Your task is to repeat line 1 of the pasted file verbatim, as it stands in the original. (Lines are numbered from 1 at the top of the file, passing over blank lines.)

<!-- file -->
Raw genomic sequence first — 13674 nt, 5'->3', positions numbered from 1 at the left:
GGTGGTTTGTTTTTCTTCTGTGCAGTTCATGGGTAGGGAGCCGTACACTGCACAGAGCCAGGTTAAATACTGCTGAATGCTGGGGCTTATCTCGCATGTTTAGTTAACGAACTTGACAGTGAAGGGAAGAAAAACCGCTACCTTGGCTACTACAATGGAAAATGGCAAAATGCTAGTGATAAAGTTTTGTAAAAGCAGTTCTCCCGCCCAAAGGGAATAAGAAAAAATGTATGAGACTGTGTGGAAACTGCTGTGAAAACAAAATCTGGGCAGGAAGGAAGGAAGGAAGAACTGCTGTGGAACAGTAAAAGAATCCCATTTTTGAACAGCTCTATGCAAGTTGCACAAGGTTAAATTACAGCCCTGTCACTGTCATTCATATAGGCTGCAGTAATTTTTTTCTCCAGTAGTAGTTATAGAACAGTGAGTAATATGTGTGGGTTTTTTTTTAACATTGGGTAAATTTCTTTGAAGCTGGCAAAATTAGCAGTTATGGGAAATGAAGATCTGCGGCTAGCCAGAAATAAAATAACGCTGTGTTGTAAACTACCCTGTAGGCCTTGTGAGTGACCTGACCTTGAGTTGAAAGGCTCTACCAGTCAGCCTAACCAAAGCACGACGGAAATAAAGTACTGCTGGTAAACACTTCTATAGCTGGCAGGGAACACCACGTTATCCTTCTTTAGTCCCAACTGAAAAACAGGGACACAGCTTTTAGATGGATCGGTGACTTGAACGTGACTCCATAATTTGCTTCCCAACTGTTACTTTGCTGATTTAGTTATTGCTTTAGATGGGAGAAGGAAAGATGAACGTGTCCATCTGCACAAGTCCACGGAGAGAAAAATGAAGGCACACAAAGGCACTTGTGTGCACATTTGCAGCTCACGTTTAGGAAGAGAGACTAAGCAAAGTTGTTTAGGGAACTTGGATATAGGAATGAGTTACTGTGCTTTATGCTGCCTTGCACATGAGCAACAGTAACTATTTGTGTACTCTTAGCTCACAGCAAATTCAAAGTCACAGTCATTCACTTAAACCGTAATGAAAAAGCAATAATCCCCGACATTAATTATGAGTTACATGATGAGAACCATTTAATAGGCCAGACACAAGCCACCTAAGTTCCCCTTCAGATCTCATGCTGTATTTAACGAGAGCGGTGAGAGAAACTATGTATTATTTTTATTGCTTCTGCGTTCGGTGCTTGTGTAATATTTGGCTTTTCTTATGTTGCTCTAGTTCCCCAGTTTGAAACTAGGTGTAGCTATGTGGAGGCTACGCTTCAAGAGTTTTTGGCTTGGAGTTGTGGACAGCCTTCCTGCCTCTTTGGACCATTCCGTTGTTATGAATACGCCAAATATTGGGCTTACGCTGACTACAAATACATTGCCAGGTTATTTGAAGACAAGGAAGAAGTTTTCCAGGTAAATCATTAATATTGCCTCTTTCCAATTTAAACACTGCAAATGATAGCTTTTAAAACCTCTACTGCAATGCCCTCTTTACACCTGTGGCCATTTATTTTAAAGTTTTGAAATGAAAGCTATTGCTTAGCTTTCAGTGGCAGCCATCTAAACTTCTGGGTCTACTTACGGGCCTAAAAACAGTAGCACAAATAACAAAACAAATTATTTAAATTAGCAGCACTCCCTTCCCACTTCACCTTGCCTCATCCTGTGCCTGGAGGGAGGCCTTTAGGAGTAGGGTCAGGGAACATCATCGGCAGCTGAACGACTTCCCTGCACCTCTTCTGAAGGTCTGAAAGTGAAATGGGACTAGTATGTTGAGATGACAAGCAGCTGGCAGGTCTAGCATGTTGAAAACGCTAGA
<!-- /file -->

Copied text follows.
Raw genomic sequence first — 13674 nt, 5'->3', positions numbered from 1 at the left: